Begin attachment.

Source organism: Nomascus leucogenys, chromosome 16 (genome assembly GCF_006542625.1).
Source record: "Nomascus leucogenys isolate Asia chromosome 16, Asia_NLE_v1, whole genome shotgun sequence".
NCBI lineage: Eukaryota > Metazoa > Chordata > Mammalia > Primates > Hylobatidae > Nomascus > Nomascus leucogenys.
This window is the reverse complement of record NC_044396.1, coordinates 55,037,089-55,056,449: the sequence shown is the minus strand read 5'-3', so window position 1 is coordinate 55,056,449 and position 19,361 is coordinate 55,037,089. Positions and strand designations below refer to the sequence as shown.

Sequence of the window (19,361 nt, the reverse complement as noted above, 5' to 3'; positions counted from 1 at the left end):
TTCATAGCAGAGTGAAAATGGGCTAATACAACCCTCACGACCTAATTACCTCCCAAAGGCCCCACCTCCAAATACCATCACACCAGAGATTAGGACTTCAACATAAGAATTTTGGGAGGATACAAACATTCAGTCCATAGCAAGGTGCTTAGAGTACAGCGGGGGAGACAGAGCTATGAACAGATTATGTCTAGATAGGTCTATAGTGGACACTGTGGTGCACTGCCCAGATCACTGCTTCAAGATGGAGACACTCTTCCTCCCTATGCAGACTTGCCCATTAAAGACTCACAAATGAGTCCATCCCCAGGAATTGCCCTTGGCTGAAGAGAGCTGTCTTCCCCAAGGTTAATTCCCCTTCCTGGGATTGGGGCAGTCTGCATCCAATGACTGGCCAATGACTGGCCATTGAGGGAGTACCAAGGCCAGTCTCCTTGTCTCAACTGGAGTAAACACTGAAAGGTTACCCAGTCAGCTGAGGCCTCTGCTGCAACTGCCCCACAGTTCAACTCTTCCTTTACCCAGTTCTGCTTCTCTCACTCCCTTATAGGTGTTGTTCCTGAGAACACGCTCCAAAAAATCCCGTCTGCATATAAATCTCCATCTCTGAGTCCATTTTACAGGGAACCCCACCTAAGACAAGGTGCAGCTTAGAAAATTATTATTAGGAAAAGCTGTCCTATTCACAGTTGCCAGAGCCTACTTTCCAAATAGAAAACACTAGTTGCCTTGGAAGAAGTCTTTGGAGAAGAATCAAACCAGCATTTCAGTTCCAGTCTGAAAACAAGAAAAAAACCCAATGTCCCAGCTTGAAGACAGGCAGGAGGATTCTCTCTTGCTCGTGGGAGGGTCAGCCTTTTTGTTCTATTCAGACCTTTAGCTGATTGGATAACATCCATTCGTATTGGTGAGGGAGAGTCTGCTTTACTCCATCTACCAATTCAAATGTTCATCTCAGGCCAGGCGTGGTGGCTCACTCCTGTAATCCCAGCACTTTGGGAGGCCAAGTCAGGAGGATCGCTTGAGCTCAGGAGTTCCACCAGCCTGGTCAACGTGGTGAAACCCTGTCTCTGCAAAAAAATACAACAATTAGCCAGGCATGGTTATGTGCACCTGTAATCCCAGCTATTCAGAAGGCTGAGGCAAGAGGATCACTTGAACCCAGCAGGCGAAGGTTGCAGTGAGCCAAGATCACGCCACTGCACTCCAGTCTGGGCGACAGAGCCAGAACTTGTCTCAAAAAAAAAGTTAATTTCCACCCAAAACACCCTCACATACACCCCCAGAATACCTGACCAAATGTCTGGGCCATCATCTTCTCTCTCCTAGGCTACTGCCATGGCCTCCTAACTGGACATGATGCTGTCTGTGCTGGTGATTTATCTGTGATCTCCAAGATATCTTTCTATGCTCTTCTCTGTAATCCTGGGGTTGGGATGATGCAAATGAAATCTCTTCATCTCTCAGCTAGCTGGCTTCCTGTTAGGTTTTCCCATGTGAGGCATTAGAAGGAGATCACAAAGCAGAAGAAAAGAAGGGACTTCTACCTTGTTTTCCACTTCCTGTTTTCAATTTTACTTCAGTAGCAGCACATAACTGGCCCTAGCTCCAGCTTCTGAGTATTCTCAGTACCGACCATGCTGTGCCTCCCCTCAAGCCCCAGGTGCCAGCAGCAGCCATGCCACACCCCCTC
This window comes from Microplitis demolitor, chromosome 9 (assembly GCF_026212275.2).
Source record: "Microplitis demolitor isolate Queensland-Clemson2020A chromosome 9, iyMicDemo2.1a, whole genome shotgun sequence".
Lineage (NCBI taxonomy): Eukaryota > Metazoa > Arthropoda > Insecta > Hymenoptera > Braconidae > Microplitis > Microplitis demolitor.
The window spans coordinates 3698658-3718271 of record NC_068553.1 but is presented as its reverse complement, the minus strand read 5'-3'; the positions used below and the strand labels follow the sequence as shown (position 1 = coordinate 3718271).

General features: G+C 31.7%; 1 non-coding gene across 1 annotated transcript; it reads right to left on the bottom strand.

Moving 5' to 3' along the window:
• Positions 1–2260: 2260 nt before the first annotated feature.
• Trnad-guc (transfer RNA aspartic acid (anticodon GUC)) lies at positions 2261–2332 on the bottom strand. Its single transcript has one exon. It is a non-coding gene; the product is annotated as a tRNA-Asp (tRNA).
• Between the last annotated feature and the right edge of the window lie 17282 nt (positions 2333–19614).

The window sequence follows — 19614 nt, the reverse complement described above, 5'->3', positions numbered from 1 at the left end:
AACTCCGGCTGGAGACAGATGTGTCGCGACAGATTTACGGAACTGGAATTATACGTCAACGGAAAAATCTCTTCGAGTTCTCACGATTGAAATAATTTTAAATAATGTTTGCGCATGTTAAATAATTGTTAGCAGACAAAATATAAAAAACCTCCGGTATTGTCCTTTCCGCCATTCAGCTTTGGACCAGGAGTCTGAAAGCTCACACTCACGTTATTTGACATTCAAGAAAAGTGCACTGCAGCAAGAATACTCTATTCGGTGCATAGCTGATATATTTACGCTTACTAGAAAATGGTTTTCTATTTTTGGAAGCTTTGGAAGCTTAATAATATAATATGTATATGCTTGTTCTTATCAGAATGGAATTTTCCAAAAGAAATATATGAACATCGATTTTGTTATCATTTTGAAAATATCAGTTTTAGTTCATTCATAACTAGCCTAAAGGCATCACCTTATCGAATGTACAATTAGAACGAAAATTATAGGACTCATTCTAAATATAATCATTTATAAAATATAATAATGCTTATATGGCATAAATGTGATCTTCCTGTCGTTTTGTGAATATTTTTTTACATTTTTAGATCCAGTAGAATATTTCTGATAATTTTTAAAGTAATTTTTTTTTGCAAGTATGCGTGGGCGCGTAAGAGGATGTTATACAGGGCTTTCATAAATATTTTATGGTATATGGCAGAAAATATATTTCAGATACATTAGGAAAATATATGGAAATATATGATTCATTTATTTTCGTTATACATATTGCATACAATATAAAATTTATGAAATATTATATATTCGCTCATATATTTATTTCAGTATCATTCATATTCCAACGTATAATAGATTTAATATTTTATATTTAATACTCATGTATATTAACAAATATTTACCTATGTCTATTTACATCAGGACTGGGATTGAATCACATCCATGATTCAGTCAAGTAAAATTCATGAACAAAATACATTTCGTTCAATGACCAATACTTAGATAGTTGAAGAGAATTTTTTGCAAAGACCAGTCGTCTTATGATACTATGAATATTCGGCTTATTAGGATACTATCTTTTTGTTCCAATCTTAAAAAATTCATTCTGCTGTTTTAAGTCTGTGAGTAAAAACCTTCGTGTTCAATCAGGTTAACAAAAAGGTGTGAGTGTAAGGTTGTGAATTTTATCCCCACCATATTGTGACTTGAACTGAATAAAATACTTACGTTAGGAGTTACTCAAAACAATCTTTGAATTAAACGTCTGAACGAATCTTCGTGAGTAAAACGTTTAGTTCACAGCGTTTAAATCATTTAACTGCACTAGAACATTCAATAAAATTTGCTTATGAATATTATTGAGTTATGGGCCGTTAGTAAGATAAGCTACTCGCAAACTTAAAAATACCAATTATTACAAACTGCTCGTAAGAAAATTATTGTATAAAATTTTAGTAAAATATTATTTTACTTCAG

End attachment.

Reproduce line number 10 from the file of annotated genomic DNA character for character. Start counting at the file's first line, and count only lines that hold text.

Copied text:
The window spans coordinates 3698658-3718271 of record NC_068553.1 but is presented as its reverse complement, the minus strand read 5'-3'; the positions used below and the strand labels follow the sequence as shown (position 1 = coordinate 3718271).